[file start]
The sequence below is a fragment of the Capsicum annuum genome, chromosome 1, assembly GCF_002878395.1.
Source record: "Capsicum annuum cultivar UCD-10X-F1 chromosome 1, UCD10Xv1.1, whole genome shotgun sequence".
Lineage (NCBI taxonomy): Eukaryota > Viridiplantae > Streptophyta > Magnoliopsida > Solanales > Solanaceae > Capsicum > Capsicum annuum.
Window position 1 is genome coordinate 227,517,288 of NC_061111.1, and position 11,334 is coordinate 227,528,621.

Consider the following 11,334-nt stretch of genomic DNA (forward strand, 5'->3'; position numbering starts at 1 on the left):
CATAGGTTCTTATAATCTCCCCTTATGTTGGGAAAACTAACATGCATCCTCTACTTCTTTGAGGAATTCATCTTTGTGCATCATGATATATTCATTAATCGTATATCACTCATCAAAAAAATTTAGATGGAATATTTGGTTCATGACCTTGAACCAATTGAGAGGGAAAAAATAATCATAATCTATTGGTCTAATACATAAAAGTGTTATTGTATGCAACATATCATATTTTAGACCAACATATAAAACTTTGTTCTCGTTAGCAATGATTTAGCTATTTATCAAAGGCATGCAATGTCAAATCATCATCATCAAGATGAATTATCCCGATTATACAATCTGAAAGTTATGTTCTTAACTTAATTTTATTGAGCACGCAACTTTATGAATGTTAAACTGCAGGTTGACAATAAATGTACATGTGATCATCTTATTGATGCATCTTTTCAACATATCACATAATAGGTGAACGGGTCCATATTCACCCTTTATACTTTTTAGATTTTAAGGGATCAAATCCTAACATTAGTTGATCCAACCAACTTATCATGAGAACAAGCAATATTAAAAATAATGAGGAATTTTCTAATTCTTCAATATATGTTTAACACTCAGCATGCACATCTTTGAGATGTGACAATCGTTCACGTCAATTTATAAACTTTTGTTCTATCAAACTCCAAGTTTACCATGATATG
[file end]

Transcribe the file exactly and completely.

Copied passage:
The sequence below is a fragment of the Capsicum annuum genome, chromosome 1, assembly GCF_002878395.1.
Source record: "Capsicum annuum cultivar UCD-10X-F1 chromosome 1, UCD10Xv1.1, whole genome shotgun sequence".
Lineage (NCBI taxonomy): Eukaryota > Viridiplantae > Streptophyta > Magnoliopsida > Solanales > Solanaceae > Capsicum > Capsicum annuum.
Window position 1 is genome coordinate 227,517,288 of NC_061111.1, and position 11,334 is coordinate 227,528,621.

Consider the following 11,334-nt stretch of genomic DNA (forward strand, 5'->3'; position numbering starts at 1 on the left):
CATAGGTTCTTATAATCTCCCCTTATGTTGGGAAAACTAACATGCATCCTCTACTTCTTTGAGGAATTCATCTTTGTGCATCATGATATATTCATTAATCGTATATCACTCATCAAAAAAATTTAGATGGAATATTTGGTTCATGACCTTGAACCAATTGAGAGGGAAAAAATAATCATAATCTATTGGTCTAATACATAAAAGTGTTATTGTATGCAACATATCATATTTTAGACCAACATATAAAACTTTGTTCTCGTTAGCAATGATTTAGCTATTTATCAAAGGCATGCAATGTCAAATCATCATCATCAAGATGAATTATCCCGATTATACAATCTGAAAGTTATGTTCTTAACTTAATTTTATTGAGCACGCAACTTTATGAATGTTAAACTGCAGGTTGACAATAAATGTACATGTGATCATCTTATTGATGCATCTTTTCAACATATCACATAATAGGTGAACGGGTCCATATTCACCCTTTATACTTTTTAGATTTTAAGGGATCAAATCCTAACATTAGTTGATCCAACCAACTTATCATGAGAACAAGCAATATTAAAAATAATGAGGAATTTTCTAATTCTTCAATATATGTTTAACACTCAGCATGCACATCTTTGAGATGTGACAATCGTTCACGTCAATTTATAAACTTTTGTTCTATCAAACTCCAAGTTTACCATGATATG